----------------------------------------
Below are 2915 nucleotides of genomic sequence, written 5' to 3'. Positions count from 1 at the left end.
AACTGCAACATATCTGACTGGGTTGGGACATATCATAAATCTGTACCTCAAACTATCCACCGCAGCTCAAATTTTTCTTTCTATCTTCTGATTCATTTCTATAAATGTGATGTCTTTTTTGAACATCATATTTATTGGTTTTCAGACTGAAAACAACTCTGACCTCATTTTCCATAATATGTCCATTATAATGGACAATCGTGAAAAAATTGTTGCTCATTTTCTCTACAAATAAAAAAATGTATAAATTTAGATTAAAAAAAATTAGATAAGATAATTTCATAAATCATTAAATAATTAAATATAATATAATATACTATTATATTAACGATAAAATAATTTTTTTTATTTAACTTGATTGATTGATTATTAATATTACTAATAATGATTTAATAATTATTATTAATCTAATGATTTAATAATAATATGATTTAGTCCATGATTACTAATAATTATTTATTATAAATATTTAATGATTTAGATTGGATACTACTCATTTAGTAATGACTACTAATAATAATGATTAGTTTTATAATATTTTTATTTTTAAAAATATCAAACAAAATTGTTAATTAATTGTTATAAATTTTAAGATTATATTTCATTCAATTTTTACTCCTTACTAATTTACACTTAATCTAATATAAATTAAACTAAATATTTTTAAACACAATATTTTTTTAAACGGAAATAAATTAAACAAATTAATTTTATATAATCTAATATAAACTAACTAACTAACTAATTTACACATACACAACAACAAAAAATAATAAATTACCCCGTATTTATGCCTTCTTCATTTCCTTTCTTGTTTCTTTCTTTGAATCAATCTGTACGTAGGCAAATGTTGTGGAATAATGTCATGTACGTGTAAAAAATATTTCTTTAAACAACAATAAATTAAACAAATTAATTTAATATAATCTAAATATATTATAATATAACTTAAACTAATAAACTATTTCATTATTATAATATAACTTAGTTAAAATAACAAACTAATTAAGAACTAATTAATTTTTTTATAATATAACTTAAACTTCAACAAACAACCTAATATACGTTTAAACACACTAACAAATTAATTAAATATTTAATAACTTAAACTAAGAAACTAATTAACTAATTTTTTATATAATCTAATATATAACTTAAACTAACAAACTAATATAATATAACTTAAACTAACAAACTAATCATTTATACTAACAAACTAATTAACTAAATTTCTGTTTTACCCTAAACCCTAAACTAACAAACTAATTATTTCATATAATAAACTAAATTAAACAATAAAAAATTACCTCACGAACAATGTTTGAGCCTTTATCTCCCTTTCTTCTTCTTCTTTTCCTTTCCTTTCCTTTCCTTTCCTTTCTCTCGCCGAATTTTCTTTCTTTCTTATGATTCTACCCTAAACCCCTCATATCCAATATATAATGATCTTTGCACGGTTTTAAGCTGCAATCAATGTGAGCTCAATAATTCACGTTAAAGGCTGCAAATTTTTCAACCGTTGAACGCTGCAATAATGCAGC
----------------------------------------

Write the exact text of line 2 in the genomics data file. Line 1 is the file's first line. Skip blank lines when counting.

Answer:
AACTGCAACATATCTGACTGGGTTGGGACATATCATAAATCTGTACCTCAAACTATCCACCGCAGCTCAAATTTTTCTTTCTATCTTCTGATTCATTTCTATAAATGTGATGTCTTTTTTGAACATCATATTTATTGGTTTTCAGACTGAAAACAACTCTGACCTCATTTTCCATAATATGTCCATTATAATGGACAATCGTGAAAAAATTGTTGCTCATTTTCTCTACAAATAAAAAAATGTATAAATTTAGATTAAAAAAAATTAGATAAGATAATTTCATAAATCATTAAATAATTAAATATAATATAATATACTATTATATTAACGATAAAATAATTTTTTTTATTTAACTTGATTGATTGATTATTAATATTACTAATAATGATTTAATAATTATTATTAATCTAATGATTTAATAATAATATGATTTAGTCCATGATTACTAATAATTATTTATTATAAATATTTAATGATTTAGATTGGATACTACTCATTTAGTAATGACTACTAATAATAATGATTAGTTTTATAATATTTTTATTTTTAAAAATATCAAACAAAATTGTTAATTAATTGTTATAAATTTTAAGATTATATTTCATTCAATTTTTACTCCTTACTAATTTACACTTAATCTAATATAAATTAAACTAAATATTTTTAAACACAATATTTTTTTAAACGGAAATAAATTAAACAAATTAATTTTATATAATCTAATATAAACTAACTAACTAACTAATTTACACATACACAACAACAAAAAATAATAAATTACCCCGTATTTATGCCTTCTTCATTTCCTTTCTTGTTTCTTTCTTTGAATCAATCTGTACGTAGGCAAATGTTGTGGAATAATGTCATGTACGTGTAAAAAATATTTCTTTAAACAACAATAAATTAAACAAATTAATTTAATATAATCTAAATATATTATAATATAACTTAAACTAATAAACTATTTCATTATTATAATATAACTTAGTTAAAATAACAAACTAATTAAGAACTAATTAATTTTTTTATAATATAACTTAAACTTCAACAAACAACCTAATATACGTTTAAACACACTAACAAATTAATTAAATATTTAATAACTTAAACTAAGAAACTAATTAACTAATTTTTTATATAATCTAATATATAACTTAAACTAACAAACTAATATAATATAACTTAAACTAACAAACTAATCATTTATACTAACAAACTAATTAACTAAATTTCTGTTTTACCCTAAACCCTAAACTAACAAACTAATTATTTCATATAATAAACTAAATTAAACAATAAAAAATTACCTCACGAACAATGTTTGAGCCTTTATCTCCCTTTCTTCTTCTTCTTTTCCTTTCCTTTCCTTTCCTTTCCTTTCTCTCGCCGAATTTTCTTTCTTTCTTATGATTCTACCCTAAACCCCTCATATCCAATATATAATGATCTTTGCACGGTTTTAAGCTGCAATCAATGTGAGCTCAATAATTCACGTTAAAGGCTGCAAATTTTTCAACCGTTGAACGCTGCAATAATGCAGC